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HOWARD ROSENBERG / ON TELEVISION : And the First Big Winner Is NBC's Coverage of Opening


So the rumor wasn't true. Viewers learned that at the end of Friday night's televised opening ceremonies when the Olympic torch was not lit by Shaquille O'Neal with a flaming bundle of $100 bills.

If NBC had gotten its way, of course, the torch would have been fired up by the cast of "Friends." Instead the flame arrived with Muhammad Ali, capping hours of spectacle that earned the people who put it on the title of Dream Team.

Swell night.

It would be thrilling if the neutral Switzerland of athletes inside Atlanta's Olympic Stadium on Friday were, indeed, the real world. If the security vise squeezing the Olympiad were unnecessary. If Bob Costas were joshing when he announced, "We will have an NBC News presence throughout the Games should events warrant it." If the Olympiad's profusion of camaraderie, or "mixture of one family," as Dick Enberg put it, were not a fleeting eclipse of global ugliness due to last about as long as Dennis Rodman's present hair color. If the sprawling white dove formed on the floor of the stadium were not symbolically blackened by the gloom of TWA Flight 800.

For 17 days, though, this will do.

First came the evening's big opening show, a fat, highly energized, brilliantly lit dazzle of a southern welcome with a cast of 5,000 stunningly costumed performers executing panoramic routines ranging from stylish clogging and hoedowns to impressionistic history pageants and strutting 28-foot puppets.

You kept waiting for Charles Barkley to stick out a foot and trip one, but the Hurricane Bertha of the U.S. basketball team was yet to emerge from the athlete holding area. Later, when playfully prodded by NBC's Hannah Storm to forsake roughing up opposing players, he replied stonily: "These teams are dirty, and we will do what we have to do." She smiled, because . . . he was kidding, right?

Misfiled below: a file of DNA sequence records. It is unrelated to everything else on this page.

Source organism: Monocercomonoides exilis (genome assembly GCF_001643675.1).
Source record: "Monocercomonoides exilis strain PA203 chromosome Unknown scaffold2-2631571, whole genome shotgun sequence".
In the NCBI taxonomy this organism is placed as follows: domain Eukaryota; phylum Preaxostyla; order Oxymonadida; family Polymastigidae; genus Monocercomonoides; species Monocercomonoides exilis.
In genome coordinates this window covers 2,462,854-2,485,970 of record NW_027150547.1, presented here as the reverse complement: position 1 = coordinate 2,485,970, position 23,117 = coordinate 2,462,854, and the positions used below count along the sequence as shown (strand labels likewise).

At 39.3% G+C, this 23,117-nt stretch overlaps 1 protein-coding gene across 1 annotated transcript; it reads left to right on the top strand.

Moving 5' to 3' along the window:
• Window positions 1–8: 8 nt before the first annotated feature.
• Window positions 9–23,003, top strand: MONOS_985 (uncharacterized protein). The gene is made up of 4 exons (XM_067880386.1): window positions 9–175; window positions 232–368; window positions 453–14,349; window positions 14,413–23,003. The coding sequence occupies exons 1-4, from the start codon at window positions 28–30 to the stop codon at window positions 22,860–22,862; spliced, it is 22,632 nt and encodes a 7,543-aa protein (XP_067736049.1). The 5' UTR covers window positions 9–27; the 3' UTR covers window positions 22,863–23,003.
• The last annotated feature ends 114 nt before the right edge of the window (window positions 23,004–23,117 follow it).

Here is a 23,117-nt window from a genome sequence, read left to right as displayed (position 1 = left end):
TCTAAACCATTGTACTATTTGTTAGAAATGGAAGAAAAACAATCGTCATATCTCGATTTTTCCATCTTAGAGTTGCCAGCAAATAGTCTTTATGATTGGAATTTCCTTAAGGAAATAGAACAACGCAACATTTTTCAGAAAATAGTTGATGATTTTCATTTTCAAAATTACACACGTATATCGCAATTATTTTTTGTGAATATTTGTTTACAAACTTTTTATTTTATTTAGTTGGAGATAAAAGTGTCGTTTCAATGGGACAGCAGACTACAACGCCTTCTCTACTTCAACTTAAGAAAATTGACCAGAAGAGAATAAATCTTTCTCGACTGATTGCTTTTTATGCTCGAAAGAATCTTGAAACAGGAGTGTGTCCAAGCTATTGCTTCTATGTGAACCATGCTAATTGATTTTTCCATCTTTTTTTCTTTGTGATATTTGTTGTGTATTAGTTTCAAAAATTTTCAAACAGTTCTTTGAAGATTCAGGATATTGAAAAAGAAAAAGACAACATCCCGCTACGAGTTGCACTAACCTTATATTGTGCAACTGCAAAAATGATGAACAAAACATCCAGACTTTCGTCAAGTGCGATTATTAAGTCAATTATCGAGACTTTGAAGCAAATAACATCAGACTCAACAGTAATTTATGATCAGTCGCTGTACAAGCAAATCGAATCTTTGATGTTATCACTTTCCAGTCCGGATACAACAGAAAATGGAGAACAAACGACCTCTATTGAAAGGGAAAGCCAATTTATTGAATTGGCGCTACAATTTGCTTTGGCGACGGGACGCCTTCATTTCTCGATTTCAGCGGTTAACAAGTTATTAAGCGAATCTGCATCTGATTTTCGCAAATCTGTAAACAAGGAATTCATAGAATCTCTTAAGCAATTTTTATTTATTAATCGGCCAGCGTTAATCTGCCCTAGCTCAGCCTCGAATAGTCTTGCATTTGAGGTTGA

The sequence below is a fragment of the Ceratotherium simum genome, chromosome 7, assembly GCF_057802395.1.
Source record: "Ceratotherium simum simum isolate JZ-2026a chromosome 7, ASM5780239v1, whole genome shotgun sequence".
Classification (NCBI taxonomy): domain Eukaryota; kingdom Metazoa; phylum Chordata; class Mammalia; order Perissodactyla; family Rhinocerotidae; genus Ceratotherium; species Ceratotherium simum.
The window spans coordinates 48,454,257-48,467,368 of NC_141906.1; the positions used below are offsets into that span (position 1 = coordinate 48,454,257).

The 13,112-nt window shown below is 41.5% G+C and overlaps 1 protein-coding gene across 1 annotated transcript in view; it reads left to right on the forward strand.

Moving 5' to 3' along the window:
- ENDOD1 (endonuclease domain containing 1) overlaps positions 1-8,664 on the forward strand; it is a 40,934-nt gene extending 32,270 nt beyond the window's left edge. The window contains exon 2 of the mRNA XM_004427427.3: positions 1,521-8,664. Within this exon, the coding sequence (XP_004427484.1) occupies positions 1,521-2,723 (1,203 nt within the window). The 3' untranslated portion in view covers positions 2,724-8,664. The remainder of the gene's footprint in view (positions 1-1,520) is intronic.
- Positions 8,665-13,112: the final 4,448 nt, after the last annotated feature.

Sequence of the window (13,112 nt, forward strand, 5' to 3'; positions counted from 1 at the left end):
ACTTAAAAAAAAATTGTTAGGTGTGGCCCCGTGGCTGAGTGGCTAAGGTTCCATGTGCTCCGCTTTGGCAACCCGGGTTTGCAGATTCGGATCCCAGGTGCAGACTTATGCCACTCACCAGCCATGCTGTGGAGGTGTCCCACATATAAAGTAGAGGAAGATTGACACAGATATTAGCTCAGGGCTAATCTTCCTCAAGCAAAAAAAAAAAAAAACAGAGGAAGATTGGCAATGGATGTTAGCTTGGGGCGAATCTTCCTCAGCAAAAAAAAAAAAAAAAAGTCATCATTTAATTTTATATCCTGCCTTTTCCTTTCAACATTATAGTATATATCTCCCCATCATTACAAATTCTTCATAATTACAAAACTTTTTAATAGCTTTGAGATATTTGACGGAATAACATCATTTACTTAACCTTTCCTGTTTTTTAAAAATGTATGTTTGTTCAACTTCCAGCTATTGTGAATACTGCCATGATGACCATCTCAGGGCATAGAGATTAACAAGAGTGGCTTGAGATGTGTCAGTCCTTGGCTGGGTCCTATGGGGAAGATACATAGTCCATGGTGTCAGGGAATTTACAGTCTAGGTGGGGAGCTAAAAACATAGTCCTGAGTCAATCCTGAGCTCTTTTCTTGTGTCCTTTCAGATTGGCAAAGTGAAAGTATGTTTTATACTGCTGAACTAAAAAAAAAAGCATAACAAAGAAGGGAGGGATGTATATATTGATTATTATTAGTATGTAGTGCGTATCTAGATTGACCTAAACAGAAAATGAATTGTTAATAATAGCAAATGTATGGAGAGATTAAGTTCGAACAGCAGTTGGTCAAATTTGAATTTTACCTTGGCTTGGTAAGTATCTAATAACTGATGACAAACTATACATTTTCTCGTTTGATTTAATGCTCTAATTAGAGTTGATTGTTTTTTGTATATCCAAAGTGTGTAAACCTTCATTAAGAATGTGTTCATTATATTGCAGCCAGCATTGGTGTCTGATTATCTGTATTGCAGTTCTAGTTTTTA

From Olympiad to Olympiad in the TV age, the grandest highlight of the opening pomp is inevitably the parade of nations, when the teams stride around the track wearing their smiles and colorful traditional garb as triumphantly as they would the medals most will never win.

There is nothing quite like it, this year's oval stage shared by Yugoslavia and Croatia, by Israel and for the first time the newly designated Palestine, as well as by the formerly banished South Africa and so on and so on down the list of global tensions, past and present.

"Moments like this are what they cherish," Costas, who was especially terrific Friday night, observed about some of the wee-nation longshots making their way around the track with party faces.

Here's hoping that NBC recalls that as the Olympics proceed. It remains to be seen if tradition is served and the opening ceremonies become one of the few times that ethnocentric NBC gives much of a whit about athletes from other nations.

There were two additional parades Friday night, one a series of typically over-produced athlete profiles by NBC replete with schmaltzy slo-mo, romanticized gauzy pictures and dramatic swells of music fit for Charlton Heston, as if the actual Olympics were not tall enough and needed these artificial lifts.

The other was an onslaught of cinematic-style TV commercials that looked better and played smarter than most of this year's summer movies. That is, in one case, if your idea of fun was watching Madison Avenue's latest hero, Rodman, slobber a Carl's Jr. burger all over himself.

Well, it was only one commercial in an evening that in most ways was everything it was billed to be. And Ali as bearer of the flame? As gymnasts would say, they really stuck the landing.

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